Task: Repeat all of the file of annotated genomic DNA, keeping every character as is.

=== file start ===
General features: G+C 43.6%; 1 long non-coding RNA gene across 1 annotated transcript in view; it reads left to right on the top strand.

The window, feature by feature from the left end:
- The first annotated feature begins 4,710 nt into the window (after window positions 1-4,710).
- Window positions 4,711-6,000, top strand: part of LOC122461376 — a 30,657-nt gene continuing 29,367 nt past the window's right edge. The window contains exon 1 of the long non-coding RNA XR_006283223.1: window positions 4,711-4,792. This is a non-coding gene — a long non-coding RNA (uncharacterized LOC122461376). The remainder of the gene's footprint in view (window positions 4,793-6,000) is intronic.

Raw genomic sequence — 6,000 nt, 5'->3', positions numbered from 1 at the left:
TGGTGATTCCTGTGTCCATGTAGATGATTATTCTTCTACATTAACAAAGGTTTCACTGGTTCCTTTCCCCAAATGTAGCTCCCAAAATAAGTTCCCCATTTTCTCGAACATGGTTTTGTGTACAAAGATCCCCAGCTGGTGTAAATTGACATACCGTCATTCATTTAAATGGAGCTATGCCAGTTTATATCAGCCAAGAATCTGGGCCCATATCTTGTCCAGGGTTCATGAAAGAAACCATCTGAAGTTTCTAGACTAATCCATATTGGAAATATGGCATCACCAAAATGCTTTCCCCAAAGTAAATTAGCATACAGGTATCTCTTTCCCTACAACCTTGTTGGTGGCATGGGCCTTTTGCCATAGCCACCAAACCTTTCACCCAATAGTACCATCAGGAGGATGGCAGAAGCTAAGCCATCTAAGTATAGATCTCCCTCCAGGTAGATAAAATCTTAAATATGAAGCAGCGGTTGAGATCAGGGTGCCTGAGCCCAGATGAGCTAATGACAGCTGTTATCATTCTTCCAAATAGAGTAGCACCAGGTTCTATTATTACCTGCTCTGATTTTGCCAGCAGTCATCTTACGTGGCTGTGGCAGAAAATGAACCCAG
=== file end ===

General features: G+C 43.6%; 1 long non-coding RNA gene across 1 annotated transcript in view; it reads left to right on the top strand.

The window, feature by feature from the left end:
- The first annotated feature begins 4,710 nt into the window (after window positions 1-4,710).
- Window positions 4,711-6,000, top strand: part of LOC122461376 — a 30,657-nt gene continuing 29,367 nt past the window's right edge. The window contains exon 1 of the long non-coding RNA XR_006283223.1: window positions 4,711-4,792. This is a non-coding gene — a long non-coding RNA (uncharacterized LOC122461376). The remainder of the gene's footprint in view (window positions 4,793-6,000) is intronic.

Raw genomic sequence — 6,000 nt, 5'->3', positions numbered from 1 at the left:
TGGTGATTCCTGTGTCCATGTAGATGATTATTCTTCTACATTAACAAAGGTTTCACTGGTTCCTTTCCCCAAATGTAGCTCCCAAAATAAGTTCCCCATTTTCTCGAACATGGTTTTGTGTACAAAGATCCCCAGCTGGTGTAAATTGACATACCGTCATTCATTTAAATGGAGCTATGCCAGTTTATATCAGCCAAGAATCTGGGCCCATATCTTGTCCAGGGTTCATGAAAGAAACCATCTGAAGTTTCTAGACTAATCCATATTGGAAATATGGCATCACCAAAATGCTTTCCCCAAAGTAAATTAGCATACAGGTATCTCTTTCCCTACAACCTTGTTGGTGGCATGGGCCTTTTGCCATAGCCACCAAACCTTTCACCCAATAGTACCATCAGGAGGATGGCAGAAGCTAAGCCATCTAAGTATAGATCTCCCTCCAGGTAGATAAAATCTTAAATATGAAGCAGCGGTTGAGATCAGGGTGCCTGAGCCCAGATGAGCTAATGACAGCTGTTATCATTCTTCCAAATAGAGTAGCACCAGGTTCTATTATTACCTGCTCTGATTTTGCCAGCAGTCATCTTACGTGGCTGTGGCAGAAAATGAACCCAG